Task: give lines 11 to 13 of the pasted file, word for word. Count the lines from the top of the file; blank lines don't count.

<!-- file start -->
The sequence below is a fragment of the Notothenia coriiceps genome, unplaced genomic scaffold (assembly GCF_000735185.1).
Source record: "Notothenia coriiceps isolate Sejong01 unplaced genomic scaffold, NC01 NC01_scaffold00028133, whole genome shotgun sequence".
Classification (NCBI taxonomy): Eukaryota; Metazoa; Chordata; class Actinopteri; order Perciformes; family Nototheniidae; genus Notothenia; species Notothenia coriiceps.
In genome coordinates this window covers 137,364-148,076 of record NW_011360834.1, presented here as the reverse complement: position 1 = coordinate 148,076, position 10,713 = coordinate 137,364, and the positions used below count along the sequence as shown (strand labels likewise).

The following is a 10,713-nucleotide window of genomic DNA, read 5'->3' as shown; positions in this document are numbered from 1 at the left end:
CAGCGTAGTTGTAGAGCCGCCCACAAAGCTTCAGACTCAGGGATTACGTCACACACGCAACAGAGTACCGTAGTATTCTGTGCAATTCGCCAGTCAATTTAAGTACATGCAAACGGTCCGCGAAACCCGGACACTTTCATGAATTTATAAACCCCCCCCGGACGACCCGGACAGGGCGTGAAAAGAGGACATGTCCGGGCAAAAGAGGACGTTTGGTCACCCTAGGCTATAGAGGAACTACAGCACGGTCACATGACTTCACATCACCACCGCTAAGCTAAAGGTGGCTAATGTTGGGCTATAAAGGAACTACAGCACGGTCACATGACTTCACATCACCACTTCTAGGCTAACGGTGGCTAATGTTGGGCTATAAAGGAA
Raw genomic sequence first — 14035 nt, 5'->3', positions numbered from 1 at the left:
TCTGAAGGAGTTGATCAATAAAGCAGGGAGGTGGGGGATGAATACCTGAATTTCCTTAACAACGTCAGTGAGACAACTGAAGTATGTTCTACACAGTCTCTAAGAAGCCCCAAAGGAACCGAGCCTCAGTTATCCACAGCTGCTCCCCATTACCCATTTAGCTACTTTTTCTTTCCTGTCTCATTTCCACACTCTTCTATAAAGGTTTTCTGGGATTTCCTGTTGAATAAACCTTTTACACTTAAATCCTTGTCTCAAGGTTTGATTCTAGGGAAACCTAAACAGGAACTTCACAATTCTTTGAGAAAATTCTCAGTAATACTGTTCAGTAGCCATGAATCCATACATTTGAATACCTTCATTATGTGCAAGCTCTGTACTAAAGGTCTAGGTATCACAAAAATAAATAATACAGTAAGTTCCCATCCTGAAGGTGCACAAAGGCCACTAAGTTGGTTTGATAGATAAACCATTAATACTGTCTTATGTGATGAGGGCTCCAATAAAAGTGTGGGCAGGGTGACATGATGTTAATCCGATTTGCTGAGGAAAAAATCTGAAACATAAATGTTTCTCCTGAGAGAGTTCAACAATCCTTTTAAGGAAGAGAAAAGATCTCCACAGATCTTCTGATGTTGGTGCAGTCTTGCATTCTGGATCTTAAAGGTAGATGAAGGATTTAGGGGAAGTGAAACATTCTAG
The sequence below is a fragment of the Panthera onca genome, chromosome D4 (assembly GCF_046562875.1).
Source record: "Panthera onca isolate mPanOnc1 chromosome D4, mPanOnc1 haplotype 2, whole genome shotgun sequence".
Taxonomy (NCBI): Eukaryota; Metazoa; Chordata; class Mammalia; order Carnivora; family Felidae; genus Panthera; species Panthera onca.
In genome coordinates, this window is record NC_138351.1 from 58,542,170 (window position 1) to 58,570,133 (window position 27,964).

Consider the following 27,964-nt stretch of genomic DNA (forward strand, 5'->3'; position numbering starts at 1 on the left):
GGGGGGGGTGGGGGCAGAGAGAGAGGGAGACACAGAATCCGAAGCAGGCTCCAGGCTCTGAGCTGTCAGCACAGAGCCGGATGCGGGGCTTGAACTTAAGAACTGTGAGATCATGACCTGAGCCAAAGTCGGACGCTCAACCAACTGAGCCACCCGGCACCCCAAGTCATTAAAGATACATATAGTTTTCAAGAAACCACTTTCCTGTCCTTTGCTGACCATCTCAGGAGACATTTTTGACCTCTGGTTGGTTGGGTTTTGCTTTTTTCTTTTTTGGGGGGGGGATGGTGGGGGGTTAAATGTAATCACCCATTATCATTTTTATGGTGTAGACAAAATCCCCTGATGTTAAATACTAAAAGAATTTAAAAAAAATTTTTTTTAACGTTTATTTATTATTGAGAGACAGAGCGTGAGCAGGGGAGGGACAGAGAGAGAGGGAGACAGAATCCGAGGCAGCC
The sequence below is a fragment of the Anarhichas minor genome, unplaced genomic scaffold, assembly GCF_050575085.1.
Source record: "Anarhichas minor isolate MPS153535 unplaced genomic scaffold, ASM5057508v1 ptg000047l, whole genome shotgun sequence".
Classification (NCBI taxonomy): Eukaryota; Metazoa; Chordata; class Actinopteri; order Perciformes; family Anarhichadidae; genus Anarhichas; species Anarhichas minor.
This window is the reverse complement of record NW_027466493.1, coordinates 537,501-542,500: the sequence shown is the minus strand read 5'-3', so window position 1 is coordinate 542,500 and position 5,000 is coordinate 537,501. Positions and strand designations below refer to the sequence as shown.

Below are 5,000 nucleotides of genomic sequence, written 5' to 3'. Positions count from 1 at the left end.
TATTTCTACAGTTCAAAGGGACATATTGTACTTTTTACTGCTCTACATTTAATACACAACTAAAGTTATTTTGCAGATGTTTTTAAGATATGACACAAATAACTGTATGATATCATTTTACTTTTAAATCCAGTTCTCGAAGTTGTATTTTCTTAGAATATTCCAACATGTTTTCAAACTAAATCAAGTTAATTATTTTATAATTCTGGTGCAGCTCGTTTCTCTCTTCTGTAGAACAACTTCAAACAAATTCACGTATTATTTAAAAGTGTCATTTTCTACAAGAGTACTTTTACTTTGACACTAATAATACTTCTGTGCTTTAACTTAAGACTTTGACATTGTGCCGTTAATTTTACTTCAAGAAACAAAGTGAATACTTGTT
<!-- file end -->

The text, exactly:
Taxonomy (NCBI): Eukaryota; Metazoa; Chordata; class Mammalia; order Carnivora; family Felidae; genus Panthera; species Panthera onca.
In genome coordinates, this window is record NC_138351.1 from 58,542,170 (window position 1) to 58,570,133 (window position 27,964).

Consider the following 27,964-nt stretch of genomic DNA (forward strand, 5'->3'; position numbering starts at 1 on the left):